<a href="http://s294.photobucket.com/albums/mm104/promise383/repair%20articles/?action=view&current=S6303758.jpg" target="_blank"><img src="http://i294.photobucket.com/albums/mm104/promise383/repair%20articles/th_S6303758.jpg" border="0" alt="Photobucket" ></a>

now you want to rotate the inner part of the compressor clutch so you have good access to one of the rubber dampers at the corner of the triangular spring mount. using a long flat head screwdriver, pry the compressor clutch in so you have enough space to push the mechanics wire behind the damper as pictured. you may want to use two long flat screw drivers, one to pry the clutch back and one to help push the wire into position.
<a href="http://s294.photobucket.com/albums/mm104/promise383/repair%20articles/?action=view&current=S6303761.jpg" target="_blank"><img src="http://i294.photobucket.com/albums/mm104/promise383/repair%20articles/th_S6303761.jpg" border="0" alt="Photobucket" ></a><a href="http://s294.photobucket.com/albums/mm104/promise383/repair%20articles/?action=view&current=S6303762.jpg" target="_blank"><img src="http://i294.photobucket.com/albums/mm104/promise383/repair%20articles/th_S6303762.jpg" border="0" alt="Photobucket" ></a>

once the first corner of the clutch is done, rotate the inner part of the clutch 120?, that's 1/3 of a turn for those who didn't make it through elementary school. next you want to pull the wire taught and push it behind the second rubber damper as pictured here.
<a href="http://s294.photobucket.com/albums/mm104/promise383/repair%20articles/?action=view&current=S6303765.jpg" target="_blank"><img src="http://i294.photobucket.com/albums/mm104/promise383/repair%20articles/th_S6303765.jpg" border="0" alt="Photobucket" ></a>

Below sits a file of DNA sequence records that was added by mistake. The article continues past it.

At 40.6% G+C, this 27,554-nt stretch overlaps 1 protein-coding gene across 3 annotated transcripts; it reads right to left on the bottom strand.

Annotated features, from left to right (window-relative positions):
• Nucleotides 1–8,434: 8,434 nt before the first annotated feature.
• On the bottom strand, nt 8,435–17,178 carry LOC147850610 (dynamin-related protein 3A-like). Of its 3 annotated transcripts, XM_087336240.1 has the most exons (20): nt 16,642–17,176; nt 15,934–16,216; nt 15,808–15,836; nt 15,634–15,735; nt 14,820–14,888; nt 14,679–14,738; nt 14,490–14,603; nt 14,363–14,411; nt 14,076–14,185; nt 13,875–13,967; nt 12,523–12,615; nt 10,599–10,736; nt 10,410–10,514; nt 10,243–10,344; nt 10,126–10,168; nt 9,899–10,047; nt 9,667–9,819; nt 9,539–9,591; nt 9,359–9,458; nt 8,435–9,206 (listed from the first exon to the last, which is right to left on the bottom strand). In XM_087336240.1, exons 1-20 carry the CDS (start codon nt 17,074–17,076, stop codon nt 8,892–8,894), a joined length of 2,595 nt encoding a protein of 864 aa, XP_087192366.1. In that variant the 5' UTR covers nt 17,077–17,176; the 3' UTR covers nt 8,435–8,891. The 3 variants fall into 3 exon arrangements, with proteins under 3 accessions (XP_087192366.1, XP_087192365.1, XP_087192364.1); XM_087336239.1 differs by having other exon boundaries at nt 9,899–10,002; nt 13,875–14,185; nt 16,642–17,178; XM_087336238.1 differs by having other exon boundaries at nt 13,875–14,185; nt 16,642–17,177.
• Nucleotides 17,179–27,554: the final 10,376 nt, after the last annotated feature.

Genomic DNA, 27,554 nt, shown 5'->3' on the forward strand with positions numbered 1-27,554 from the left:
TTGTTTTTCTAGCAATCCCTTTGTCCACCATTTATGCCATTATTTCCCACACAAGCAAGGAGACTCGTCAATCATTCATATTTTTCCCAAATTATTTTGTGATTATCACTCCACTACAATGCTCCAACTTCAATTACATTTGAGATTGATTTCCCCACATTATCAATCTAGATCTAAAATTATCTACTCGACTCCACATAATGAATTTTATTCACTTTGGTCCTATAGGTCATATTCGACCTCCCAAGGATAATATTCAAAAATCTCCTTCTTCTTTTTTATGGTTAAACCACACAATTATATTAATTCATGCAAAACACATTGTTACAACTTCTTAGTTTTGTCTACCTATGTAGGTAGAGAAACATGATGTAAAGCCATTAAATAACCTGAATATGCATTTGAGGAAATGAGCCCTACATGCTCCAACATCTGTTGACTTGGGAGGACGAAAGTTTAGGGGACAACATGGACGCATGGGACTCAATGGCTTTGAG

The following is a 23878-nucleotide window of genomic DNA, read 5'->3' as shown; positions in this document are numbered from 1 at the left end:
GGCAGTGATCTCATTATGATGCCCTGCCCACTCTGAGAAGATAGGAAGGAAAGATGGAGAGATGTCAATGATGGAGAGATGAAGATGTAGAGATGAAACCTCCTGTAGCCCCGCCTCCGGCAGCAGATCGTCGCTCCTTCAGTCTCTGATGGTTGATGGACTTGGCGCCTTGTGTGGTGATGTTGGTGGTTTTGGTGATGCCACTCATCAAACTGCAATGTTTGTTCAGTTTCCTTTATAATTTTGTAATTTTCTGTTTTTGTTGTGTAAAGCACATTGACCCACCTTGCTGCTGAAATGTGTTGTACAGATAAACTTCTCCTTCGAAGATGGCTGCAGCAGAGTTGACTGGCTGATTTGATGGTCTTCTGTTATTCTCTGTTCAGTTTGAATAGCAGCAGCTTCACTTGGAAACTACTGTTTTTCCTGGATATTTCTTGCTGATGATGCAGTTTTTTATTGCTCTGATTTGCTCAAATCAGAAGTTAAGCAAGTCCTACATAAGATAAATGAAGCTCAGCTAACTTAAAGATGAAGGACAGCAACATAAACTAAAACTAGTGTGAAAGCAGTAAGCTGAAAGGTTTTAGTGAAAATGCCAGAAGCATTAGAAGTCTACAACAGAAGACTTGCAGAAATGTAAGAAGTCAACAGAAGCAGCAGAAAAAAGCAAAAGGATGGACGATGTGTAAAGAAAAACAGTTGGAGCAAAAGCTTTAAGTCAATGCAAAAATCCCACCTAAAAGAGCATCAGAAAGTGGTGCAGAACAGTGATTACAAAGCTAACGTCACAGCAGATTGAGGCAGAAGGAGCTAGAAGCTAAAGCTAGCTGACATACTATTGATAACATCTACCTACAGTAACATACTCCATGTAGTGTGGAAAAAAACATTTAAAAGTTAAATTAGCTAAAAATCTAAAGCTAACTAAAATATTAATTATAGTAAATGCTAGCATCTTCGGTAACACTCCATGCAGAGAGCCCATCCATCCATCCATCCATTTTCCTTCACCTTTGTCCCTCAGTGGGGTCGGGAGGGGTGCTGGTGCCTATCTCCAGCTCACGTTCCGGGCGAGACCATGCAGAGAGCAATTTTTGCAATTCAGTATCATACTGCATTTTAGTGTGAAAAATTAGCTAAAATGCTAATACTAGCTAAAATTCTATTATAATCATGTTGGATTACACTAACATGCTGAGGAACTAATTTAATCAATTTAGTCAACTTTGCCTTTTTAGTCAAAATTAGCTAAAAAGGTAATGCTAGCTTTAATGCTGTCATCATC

if you were one of the people who understood what 120? means, you can probably guess what we're going to do next. that's right, rotate the inner part of the clutch again and push the wire through the last rubber damper.
<a href="http://s294.photobucket.com/albums/mm104/promise383/repair%20articles/?action=view&current=S6303766.jpg" target="_blank"><img src="http://i294.photobucket.com/albums/mm104/promise383/repair%20articles/th_S6303766.jpg" border="0" alt="Photobucket" ></a>

pull the wire tight and twist it together by hand, then cut off excess wire BUT don't cut it all off, leave about 1cm of twisted length for the last step.
<a href="http://s294.photobucket.com/albums/mm104/promise383/repair%20articles/?action=view&current=S6303767.jpg" target="_blank"><img src="http://i294.photobucket.com/albums/mm104/promise383/repair%20articles/th_S6303767.jpg" border="0" alt="Photobucket" ></a><a href="http://s294.photobucket.com/albums/mm104/promise383/repair%20articles/?action=view&current=S6303768.jpg" target="_blank"><img src="http://i294.photobucket.com/albums/mm104/promise383/repair%20articles/th_S6303768.jpg" border="0" alt="Photobucket" ></a>

take some needle nose pliers and twist the wire so it's uniform and taught. don't go crazy on it or you'll break the wire.